Unrecognized Minorities in Iran Must Now Hide Religion to Obtain Crucial Government ID
New Rule Strengthens Long-Standing Discrimination Against Persecuted Religious Minorities, Especially Bahai’s
January 27, 2020 – In a new rule that severely discriminates against all unrecognized minority religions in Iran, the state-issued National Identity Card—which is required for almost all government and other transactions—will only allow citizens to register as one of the country’s recognized religions.
This means anyone applying for the card who is not of the official Muslim faith or one of three religious minorities recognized in the Iranian Constitution (Christianity, Judaism or Zoroastrianism) will have to either lie and check the required box on the application for one of those religions—or not receive the card.
“With this new rule, the Iranian government is effectively stripping many religious minorities in the country of their basic rights and access to the most fundamental services as citizens,” said Hadi Ghaemi, executive director of the Center for Human Rights in Iran (CHRI).
“It is severe and undisguised discrimination and a flagrant violation of Iranian and international law that should be widely condemned by the international community,” Ghaemi added.
The card is used for all government services, banking activities and the vast majority of other transactions in Iran. It will blatantly discriminate against Baha’is as well as members of the Mandaean, Yarsani and other unrecognized minority faiths in the country.
New Rule Followed Complaints by MPs
Previously, the application for Iran’s National Identify Card, which requires citizens to register their religion, allowed applicants to check a box that was designated “Other” for religion.
However, in January 2019, Javad Abtahi, a conservative MP representing the city of Khomeinishahr in Isfahan Province, wrote to Interior Minister Abdolreza Rahmani Fazli, demanding the “Other” option be removed from the National Identity Card application. By offering the “Other” option, the Interior Ministry had “legitimized” religious beliefs not recognized by the Constitution, such as the Baha’i faith, Abtahi said. (See here for a copy of Abtahi’s letter.)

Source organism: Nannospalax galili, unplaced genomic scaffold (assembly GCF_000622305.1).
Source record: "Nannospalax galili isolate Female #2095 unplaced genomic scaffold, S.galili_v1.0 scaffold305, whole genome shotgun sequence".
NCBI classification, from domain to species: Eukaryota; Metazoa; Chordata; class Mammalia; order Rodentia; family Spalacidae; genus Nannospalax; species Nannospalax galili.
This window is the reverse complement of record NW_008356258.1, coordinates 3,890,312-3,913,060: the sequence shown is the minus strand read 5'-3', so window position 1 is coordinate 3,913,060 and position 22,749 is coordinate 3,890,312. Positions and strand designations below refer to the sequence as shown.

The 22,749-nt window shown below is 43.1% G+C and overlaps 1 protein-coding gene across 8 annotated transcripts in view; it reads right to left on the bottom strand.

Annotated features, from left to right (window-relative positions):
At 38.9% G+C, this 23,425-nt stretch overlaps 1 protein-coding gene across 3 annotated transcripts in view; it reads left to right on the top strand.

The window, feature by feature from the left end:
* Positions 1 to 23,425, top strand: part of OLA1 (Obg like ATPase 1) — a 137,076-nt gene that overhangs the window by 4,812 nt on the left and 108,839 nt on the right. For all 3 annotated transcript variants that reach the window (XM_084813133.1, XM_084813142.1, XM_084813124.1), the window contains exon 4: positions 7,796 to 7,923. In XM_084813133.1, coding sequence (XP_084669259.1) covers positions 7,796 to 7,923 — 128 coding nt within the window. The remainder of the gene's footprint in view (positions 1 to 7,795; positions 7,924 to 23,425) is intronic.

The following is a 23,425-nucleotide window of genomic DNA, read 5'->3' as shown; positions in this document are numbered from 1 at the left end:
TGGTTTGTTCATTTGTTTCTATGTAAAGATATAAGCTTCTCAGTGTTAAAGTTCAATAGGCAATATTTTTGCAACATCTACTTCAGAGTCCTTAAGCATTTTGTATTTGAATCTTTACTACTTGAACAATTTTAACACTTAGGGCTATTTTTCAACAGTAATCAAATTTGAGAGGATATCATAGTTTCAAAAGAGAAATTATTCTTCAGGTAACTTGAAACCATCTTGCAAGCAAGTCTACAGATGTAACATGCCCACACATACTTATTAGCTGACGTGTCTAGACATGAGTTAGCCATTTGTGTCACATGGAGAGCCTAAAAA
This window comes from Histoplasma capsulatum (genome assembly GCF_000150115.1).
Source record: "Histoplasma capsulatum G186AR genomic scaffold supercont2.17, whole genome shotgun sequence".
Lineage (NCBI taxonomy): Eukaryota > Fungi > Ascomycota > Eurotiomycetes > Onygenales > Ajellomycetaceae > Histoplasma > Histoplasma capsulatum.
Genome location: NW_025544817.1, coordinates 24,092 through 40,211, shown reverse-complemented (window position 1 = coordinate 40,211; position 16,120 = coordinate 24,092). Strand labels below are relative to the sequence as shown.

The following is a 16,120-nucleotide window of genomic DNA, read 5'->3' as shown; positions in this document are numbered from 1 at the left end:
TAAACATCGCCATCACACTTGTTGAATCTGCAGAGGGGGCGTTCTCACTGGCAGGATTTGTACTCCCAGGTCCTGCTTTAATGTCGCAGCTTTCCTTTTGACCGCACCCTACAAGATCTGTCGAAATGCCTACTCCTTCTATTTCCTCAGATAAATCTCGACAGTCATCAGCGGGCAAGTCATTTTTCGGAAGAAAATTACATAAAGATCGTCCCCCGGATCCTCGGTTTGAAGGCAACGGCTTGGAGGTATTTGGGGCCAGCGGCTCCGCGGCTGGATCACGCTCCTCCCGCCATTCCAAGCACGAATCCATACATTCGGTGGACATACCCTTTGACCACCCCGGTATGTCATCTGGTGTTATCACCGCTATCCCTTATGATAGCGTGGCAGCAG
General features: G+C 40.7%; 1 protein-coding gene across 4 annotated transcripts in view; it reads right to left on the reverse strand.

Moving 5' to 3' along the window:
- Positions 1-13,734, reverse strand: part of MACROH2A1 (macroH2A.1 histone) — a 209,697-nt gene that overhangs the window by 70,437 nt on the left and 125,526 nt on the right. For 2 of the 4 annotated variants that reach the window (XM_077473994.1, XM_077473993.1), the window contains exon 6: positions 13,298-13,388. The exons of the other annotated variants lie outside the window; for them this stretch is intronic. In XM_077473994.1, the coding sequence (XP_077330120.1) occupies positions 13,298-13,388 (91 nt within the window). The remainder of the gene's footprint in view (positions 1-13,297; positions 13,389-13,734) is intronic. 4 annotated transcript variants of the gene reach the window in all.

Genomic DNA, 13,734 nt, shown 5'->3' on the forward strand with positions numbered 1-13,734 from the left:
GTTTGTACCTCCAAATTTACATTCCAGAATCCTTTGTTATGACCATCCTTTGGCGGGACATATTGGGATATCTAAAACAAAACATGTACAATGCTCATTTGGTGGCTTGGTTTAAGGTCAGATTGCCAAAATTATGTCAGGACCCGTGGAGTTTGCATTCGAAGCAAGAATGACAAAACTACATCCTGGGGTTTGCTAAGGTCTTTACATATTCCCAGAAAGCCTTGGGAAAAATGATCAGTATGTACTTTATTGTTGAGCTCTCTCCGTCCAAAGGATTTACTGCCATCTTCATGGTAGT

On January 22, 2020, the prominent civil rights activist Bahareh Hedayat, who was imprisoned for her peaceful rights activism and only released after the UN ruled her imprisonment “arbitrary” and demanded her release, tweeted a reply from the National Organization For Civil Registration to a Baha’i citizen’s complaint about the omission of the “Other” option: “Dear citizen, we wish you health. The law neither recognizes your religion nor offers a solution [for this issue]. You may submit your application under existing options.”
Rouhani’s Interior Ministry Decision Violates Iranian and International Law
Member of Parliament Abtahi’s reference to the Baha’is in his remarks about the National Identity Card are consistent with long-standing state preoccupation with the Baha’i community. While all religious minorities, both recognized and unrecognized, experience discrimination in Shia Muslim-dominated Iran, the Baha’i faith has been particularly singled out for persecution by the Islamic Republic.
Former head of Iran’s High Council for Human Rights, Mohammad Javad Larijani, responded to questions on Iran’s persecution of the Bahá’í community raised by numerous states during the 2014 UN Universal Periodic Review by claiming “Bahá’ís …enjoy all the privileges of any citizen in Iran.” Yet Baha’i leaders are imprisoned, and those who openly follow the faith are routinely denied university education and employment, while members of the community have seen their businesses shut down and land confiscated by the state.
Meanwhile, President Hassan Rouhani, whose signature Citizens Rights Charter explicitly refers to the “principles of non-discrimination and equality of all individuals and groups before the law, irrespective of gender, ethnicity, religion and socio-political affiliations” has remained silent on this new violation, and it is his Interior Ministry that issues the National Identity Cards.
Article 19 of the Iranian Constitution stipulates that “All people of Iran, whatever the ethnic group or tribe to which they belong, enjoy equal rights; and color, race, language, and the like, do not bestow any privilege.” Article 20 states that “All citizens of the country, both men and women, equally enjoy the protection of the law and enjoy all human, political, economic, social, and cultural rights, while Article 23 stipulates that “the investigation of individuals’ beliefs is forbidden, and no one may be molested or taken to task simply for holding a certain belief.”
Meanwhile, Article 18 of the Universal Declaration of Human Rights, and Article 18 of the International Covenant on Civil and Political Rights (ICCPR) requires freedom of religion and stipulates that
“No one shall be subject to coercion which would impair his freedom to have or to adopt a religion or belief of his choice.”
The new rule affects all new applicants, as cards already issued that have not expired will still be accepted, and anyone who has lost their card and needs a replacement.
Read this article in Persian.